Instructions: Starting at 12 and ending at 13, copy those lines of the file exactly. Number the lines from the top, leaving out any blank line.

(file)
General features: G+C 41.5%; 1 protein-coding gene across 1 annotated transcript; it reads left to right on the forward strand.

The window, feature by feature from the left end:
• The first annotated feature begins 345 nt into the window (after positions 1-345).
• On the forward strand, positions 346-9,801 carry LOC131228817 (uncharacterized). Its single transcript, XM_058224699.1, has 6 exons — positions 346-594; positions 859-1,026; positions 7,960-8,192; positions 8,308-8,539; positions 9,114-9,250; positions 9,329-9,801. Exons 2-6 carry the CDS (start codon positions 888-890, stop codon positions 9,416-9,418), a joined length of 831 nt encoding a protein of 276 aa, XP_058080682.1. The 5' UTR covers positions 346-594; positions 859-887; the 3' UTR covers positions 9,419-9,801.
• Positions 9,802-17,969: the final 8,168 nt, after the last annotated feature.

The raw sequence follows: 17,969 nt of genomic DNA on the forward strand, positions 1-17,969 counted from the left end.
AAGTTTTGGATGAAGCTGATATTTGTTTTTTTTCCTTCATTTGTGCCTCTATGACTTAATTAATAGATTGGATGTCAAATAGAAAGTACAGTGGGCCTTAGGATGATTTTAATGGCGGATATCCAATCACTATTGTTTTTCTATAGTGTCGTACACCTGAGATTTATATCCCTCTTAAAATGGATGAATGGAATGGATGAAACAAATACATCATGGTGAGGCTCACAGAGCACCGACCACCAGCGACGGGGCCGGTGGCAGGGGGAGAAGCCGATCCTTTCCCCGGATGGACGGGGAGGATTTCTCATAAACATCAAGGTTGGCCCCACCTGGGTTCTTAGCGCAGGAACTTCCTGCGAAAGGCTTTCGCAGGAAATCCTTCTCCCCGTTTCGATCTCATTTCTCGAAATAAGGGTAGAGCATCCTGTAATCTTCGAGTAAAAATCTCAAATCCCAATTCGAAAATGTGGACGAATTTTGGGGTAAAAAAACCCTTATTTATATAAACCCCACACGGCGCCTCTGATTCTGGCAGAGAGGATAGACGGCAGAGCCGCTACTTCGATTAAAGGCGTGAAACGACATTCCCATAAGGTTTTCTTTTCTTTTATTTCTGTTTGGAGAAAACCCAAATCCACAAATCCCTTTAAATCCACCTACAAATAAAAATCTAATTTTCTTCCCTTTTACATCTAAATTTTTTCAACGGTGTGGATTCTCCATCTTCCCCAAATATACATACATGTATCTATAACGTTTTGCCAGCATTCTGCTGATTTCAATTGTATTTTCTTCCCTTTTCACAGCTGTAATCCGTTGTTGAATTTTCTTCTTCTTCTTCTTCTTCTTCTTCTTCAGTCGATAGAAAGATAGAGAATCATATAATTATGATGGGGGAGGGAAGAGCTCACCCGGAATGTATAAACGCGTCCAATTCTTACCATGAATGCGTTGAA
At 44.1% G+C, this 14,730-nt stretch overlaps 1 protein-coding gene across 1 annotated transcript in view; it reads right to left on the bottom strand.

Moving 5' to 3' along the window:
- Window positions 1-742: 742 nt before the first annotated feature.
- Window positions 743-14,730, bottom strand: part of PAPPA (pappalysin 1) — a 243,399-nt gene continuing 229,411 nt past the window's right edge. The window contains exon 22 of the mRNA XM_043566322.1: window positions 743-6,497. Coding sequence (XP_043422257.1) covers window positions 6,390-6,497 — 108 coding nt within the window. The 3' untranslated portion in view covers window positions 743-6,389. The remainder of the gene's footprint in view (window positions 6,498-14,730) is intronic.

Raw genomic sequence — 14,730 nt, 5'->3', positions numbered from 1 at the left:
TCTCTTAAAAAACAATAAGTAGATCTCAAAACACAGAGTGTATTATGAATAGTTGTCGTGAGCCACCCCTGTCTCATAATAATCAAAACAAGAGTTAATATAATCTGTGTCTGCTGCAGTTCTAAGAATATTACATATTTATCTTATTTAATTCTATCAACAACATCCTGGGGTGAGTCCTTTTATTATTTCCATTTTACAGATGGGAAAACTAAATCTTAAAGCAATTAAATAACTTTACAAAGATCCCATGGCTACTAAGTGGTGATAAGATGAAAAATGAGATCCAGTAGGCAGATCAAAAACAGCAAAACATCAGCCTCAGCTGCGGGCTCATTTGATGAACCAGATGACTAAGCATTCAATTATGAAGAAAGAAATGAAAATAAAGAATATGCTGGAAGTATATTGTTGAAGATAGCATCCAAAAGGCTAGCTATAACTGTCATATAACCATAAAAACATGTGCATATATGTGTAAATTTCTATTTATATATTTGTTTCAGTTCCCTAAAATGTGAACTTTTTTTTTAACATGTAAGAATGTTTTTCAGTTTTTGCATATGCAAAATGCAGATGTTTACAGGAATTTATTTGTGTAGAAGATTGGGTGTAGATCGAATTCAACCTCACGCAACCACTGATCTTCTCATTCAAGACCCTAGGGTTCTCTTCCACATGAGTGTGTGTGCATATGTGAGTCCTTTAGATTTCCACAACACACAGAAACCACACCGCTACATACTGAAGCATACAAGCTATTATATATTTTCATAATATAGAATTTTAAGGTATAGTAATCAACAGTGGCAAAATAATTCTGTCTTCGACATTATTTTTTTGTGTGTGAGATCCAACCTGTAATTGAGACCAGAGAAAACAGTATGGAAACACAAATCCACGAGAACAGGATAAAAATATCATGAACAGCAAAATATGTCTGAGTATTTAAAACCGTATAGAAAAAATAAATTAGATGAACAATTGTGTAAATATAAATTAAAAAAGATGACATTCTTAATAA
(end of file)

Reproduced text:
Raw genomic sequence — 14,730 nt, 5'->3', positions numbered from 1 at the left:
TCTCTTAAAAAACAATAAGTAGATCTCAAAACACAGAGTGTATTATGAATAGTTGTCGTGAGCCACCCCTGTCTCATAATAATCAAAACAAGAGTTAATATAATCTGTGTCTGCTGCAGTTCTAAGAATATTACATATTTATCTTATTTAATTCTATCAACAACATCCTGGGGTGAGTCCTTTTATTATTTCCATTTTACAGATGGGAAAACTAAATCTTAAAGCAATTAAATAACTTTACAAAGATCCCATGGCTACTAAGTGGTGATAAGATGAAAAATGAGATCCAGTAGGCAGATCAAAAACAGCAAAACATCAGCCTCAGCTGCGGGCTCATTTGATGAACCAGATGACTAAGCATTCAATTATGAAGAAAGAAATGAAAATAAAGAATATGCTGGAAGTATATTGTTGAAGATAGCATCCAAAAGGCTAGCTATAACTGTCATATAACCATAAAAACATGTGCATATATGTGTAAATTTCTATTTATATATTTGTTTCAGTTCCCTAAAATGTGAACTTTTTTTTTAACATGTAAGAATGTTTTTCAGTTTTTGCATATGCAAAATGCAGATGTTTACAGGAATTTATTTGTGTAGAAGATTGGGTGTAGATCGAATTCAACCTCACGCAACCACTGATCTTCTCATTCAAGACCCTAGGGTTCTCTTCCACATGAGTGTGTGTGCATATGTGAGTCCTTTAGATTTCCACAACACACAGAAACCACACCGCTACATACTGAAGCATACAAGCTATTATATATTTTCATAATATAGAATTTTAAGGTATAGTAATCAACAGTGGCAAAATAATTCTGTCTTCGACATTATTTTTTTGTGTGTGAGATCCAACCTGTAATTGAGACCAGAGAAAACAGTATGGAAACACAAATCCACGAGAACAGGATAAAAATATCATGAACAGCAAAATATGTCTGAGTATTTAAAACCGTATAGAAAAAATAAATTAGATGAACAATTGTGTAAATATAAATTAAAAAAGATGACATTCTTAATAA